Decanting paints is a process of getting the paint out of the spray can and into a bottle / jar. Why would you want to decant your paints? Main reason for doing so is to use it with an airbrush. It allows for a better control than a spray can. More control is less wasted paint and more bang for your buck. Why would you decant instead of just buying paint bottles? Well, maybe you want some unique shade that only comes in spray cans. Perhaps spray cans are the only paints you have easy access to. Or maybe you switched from spray painting to airbrushing and still have a bunch of half-empty cans cluttering your workshop.
Whatever the reason, let’s skip the why and learn the how.
Preferably we want to do it outside or someplace well ventilated. This process takes quite a while and there will be paint vapor in the air throughout. Make sure you use your respirator.
First off, here’s what we’ll need:
- Some spray cans (in my case some Mr.Topcoat Gloss leftovers)
- Paint bottles (or some other sealed container)
- Plastic straws
- Some tape (basic masking tape works well)
- Some tinfoil
|Using the tinfoil we create collars around the bottles. It will help prevent paint escaping the bottle as we spray it. It will also stop dust from getting inside the bottle while still allowing propellant gas to escape.|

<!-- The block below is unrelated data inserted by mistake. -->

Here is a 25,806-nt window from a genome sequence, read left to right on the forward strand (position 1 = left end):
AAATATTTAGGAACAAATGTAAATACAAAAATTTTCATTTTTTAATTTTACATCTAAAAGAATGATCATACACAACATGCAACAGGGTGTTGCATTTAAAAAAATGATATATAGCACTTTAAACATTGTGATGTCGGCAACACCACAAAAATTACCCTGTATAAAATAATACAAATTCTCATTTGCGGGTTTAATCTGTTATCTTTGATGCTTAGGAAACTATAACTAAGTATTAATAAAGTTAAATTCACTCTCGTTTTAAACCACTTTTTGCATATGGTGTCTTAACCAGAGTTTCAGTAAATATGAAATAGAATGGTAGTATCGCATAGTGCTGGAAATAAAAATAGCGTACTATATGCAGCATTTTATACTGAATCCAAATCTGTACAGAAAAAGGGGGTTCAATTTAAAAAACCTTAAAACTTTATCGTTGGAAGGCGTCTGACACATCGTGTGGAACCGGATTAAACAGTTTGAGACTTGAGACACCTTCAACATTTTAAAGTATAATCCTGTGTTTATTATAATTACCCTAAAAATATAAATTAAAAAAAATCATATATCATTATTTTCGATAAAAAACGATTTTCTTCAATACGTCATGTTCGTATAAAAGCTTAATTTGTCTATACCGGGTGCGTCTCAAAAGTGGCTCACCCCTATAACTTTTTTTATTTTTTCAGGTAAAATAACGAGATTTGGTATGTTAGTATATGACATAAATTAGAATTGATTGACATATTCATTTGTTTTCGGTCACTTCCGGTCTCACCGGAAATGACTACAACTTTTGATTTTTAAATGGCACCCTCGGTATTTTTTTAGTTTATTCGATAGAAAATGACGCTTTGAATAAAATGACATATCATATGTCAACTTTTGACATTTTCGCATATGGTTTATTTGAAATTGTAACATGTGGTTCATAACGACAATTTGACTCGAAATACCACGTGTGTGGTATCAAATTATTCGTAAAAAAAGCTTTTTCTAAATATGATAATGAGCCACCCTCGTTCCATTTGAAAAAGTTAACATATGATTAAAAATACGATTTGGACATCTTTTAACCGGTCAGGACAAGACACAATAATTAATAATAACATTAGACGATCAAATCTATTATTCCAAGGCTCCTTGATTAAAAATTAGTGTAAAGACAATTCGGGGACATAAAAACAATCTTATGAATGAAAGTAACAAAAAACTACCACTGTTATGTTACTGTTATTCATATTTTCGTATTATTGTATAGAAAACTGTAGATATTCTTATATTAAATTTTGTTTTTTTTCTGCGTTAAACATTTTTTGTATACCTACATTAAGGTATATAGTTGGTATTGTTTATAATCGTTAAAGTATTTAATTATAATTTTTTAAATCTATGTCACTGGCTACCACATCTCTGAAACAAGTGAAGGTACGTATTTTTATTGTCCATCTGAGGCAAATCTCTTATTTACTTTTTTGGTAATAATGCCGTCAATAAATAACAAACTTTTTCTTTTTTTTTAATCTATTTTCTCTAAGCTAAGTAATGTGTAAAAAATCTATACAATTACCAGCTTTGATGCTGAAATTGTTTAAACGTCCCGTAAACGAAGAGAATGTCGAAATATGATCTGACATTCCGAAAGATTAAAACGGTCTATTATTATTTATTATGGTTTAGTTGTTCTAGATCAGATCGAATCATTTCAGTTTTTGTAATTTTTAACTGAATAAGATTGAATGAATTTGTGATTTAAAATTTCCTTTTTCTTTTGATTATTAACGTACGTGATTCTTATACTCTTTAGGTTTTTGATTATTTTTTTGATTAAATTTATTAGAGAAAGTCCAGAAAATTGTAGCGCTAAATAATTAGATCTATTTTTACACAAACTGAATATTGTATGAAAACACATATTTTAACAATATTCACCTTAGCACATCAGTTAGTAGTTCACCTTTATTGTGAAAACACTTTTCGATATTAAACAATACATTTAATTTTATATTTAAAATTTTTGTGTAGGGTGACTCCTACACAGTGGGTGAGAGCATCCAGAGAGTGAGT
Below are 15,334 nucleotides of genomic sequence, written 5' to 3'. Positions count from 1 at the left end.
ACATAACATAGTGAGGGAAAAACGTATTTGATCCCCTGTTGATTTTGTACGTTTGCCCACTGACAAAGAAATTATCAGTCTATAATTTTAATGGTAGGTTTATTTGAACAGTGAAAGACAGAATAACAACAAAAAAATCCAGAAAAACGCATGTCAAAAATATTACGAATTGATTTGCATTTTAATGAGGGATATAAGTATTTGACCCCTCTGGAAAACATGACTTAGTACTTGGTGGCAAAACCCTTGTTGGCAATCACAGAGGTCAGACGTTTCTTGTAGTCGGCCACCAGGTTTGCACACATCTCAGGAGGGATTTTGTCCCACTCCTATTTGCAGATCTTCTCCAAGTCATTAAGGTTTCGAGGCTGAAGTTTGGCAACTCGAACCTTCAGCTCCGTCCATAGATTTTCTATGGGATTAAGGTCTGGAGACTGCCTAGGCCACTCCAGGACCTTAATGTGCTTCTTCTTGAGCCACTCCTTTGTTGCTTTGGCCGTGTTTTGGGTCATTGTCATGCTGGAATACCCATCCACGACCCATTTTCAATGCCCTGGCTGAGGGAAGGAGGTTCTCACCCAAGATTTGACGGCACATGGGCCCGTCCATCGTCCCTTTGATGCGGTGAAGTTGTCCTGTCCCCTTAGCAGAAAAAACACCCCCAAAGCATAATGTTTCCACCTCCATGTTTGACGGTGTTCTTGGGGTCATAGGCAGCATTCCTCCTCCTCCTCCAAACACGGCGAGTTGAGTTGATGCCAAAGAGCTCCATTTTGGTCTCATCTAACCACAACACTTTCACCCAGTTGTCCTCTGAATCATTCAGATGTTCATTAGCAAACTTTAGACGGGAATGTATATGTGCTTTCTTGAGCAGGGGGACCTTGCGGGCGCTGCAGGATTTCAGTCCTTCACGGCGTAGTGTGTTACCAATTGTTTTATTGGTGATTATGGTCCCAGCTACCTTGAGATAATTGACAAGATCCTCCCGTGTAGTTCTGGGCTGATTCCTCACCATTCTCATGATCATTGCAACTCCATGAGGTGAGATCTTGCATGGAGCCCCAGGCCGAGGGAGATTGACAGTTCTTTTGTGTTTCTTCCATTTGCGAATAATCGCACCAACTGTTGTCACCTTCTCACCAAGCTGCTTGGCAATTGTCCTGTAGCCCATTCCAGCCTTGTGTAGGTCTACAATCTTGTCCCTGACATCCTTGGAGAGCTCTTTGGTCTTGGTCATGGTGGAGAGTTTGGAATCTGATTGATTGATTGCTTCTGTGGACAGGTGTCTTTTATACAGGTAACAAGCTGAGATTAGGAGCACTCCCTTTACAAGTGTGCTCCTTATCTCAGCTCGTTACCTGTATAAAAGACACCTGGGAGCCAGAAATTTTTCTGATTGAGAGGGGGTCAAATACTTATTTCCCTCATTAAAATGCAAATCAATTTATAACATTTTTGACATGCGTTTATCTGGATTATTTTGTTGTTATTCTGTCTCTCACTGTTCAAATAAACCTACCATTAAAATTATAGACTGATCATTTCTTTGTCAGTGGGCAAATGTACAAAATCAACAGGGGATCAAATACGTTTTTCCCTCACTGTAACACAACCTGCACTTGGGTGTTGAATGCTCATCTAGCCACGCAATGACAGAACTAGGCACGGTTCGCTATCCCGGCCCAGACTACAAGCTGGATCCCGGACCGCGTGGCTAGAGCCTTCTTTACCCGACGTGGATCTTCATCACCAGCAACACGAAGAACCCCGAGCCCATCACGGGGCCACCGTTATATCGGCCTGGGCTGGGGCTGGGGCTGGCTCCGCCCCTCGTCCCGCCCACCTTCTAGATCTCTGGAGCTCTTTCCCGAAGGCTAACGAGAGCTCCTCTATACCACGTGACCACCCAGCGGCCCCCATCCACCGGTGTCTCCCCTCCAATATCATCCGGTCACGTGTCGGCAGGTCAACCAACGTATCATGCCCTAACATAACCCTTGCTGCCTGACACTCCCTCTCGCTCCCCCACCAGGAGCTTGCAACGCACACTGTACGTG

|Next, we give the spray can a good shake and put a straw over the nozzle. Secure it in place using a good bit of masking tape.|
Finally, we can start spraying paint into the bottle.
Important – avoid filling the bottle above 75-85% and whatever you do, don’t let the straw sink into the liquid paint. It’ll most likely end with it shooting out of the spray can, spilling paint everywhere.
You’ll quickly notice the stuff that comes out looks like a bubble bath. We want to spray in short bursts and wait a bit for it to settle into liquid to avoid having it run out of the bottle.
BONUS Physics lesson: You’ll also notice the stuff is really damn cold. As the gas passes from high pressure to low pressure environment, its volume must increase and/or its temperature must decrease to compensate. Yay, science!
Once we’re done, we want to leave the bottles uncapped for a few hours to allow propellant gas to escape properly. As I mentioned earlier, we leave the collars on to avoid any dust getting into the paint.
Don’t worry about paint curing/drying, it’ll be just fine.
|There we go, all bottled up. Waiting time might differ depending on the brand and temperature you’re working in. Try to carefully stir the paint with a skewer – if it starts buzzing stop immediately and give it some more time. If it doesn’t react, you’re good.
This batch of Mr.Topcoat was ready in about ~3 hours.
This is it. Decanting paints is not as scary as it might seem. Just make sure to not rush it and allow plenty of time for propellant gas to fully dissipate before sealing the bottles. Most brands should be ready to airbrush once decanted, but use your judgement. If need be, dilute them using appropriate thinner.